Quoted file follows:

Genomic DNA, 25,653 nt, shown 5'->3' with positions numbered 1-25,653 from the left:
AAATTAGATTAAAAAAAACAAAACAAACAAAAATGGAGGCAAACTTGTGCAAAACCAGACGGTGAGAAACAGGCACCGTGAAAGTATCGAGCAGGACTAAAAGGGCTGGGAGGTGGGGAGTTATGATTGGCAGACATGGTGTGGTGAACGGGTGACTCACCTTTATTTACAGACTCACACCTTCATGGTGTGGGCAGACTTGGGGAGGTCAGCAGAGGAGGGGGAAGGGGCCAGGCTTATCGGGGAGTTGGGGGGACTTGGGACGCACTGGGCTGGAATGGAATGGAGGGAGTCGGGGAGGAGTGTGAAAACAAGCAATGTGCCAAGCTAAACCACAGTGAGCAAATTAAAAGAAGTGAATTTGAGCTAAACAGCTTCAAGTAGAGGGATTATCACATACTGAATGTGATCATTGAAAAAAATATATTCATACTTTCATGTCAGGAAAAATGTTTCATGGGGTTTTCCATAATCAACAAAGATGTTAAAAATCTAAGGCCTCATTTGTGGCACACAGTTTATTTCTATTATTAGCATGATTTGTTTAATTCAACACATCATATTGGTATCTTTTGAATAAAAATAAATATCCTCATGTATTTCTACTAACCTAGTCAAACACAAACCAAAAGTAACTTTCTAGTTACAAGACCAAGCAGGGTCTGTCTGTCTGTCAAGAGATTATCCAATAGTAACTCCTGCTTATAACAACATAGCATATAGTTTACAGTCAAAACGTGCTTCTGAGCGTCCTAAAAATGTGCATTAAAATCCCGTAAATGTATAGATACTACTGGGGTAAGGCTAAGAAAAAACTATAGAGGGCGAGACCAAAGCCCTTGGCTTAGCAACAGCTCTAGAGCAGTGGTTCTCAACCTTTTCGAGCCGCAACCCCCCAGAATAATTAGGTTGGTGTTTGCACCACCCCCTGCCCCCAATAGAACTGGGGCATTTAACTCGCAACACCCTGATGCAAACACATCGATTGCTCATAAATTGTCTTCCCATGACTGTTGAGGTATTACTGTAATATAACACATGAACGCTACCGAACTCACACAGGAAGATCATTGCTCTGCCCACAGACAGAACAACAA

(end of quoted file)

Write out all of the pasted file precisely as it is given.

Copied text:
Genomic DNA, 25,653 nt, shown 5'->3' with positions numbered 1-25,653 from the left:
AAATTAGATTAAAAAAAACAAAACAAACAAAAATGGAGGCAAACTTGTGCAAAACCAGACGGTGAGAAACAGGCACCGTGAAAGTATCGAGCAGGACTAAAAGGGCTGGGAGGTGGGGAGTTATGATTGGCAGACATGGTGTGGTGAACGGGTGACTCACCTTTATTTACAGACTCACACCTTCATGGTGTGGGCAGACTTGGGGAGGTCAGCAGAGGAGGGGGAAGGGGCCAGGCTTATCGGGGAGTTGGGGGGACTTGGGACGCACTGGGCTGGAATGGAATGGAGGGAGTCGGGGAGGAGTGTGAAAACAAGCAATGTGCCAAGCTAAACCACAGTGAGCAAATTAAAAGAAGTGAATTTGAGCTAAACAGCTTCAAGTAGAGGGATTATCACATACTGAATGTGATCATTGAAAAAAATATATTCATACTTTCATGTCAGGAAAAATGTTTCATGGGGTTTTCCATAATCAACAAAGATGTTAAAAATCTAAGGCCTCATTTGTGGCACACAGTTTATTTCTATTATTAGCATGATTTGTTTAATTCAACACATCATATTGGTATCTTTTGAATAAAAATAAATATCCTCATGTATTTCTACTAACCTAGTCAAACACAAACCAAAAGTAACTTTCTAGTTACAAGACCAAGCAGGGTCTGTCTGTCTGTCAAGAGATTATCCAATAGTAACTCCTGCTTATAACAACATAGCATATAGTTTACAGTCAAAACGTGCTTCTGAGCGTCCTAAAAATGTGCATTAAAATCCCGTAAATGTATAGATACTACTGGGGTAAGGCTAAGAAAAAACTATAGAGGGCGAGACCAAAGCCCTTGGCTTAGCAACAGCTCTAGAGCAGTGGTTCTCAACCTTTTCGAGCCGCAACCCCCCAGAATAATTAGGTTGGTGTTTGCACCACCCCCTGCCCCCAATAGAACTGGGGCATTTAACTCGCAACACCCTGATGCAAACACATCGATTGCTCATAAATTGTCTTCCCATGACTGTTGAGGTATTACTGTAATATAACACATGAACGCTACCGAACTCACACAGGAAGATCATTGCTCTGCCCACAGACAGAACAACAA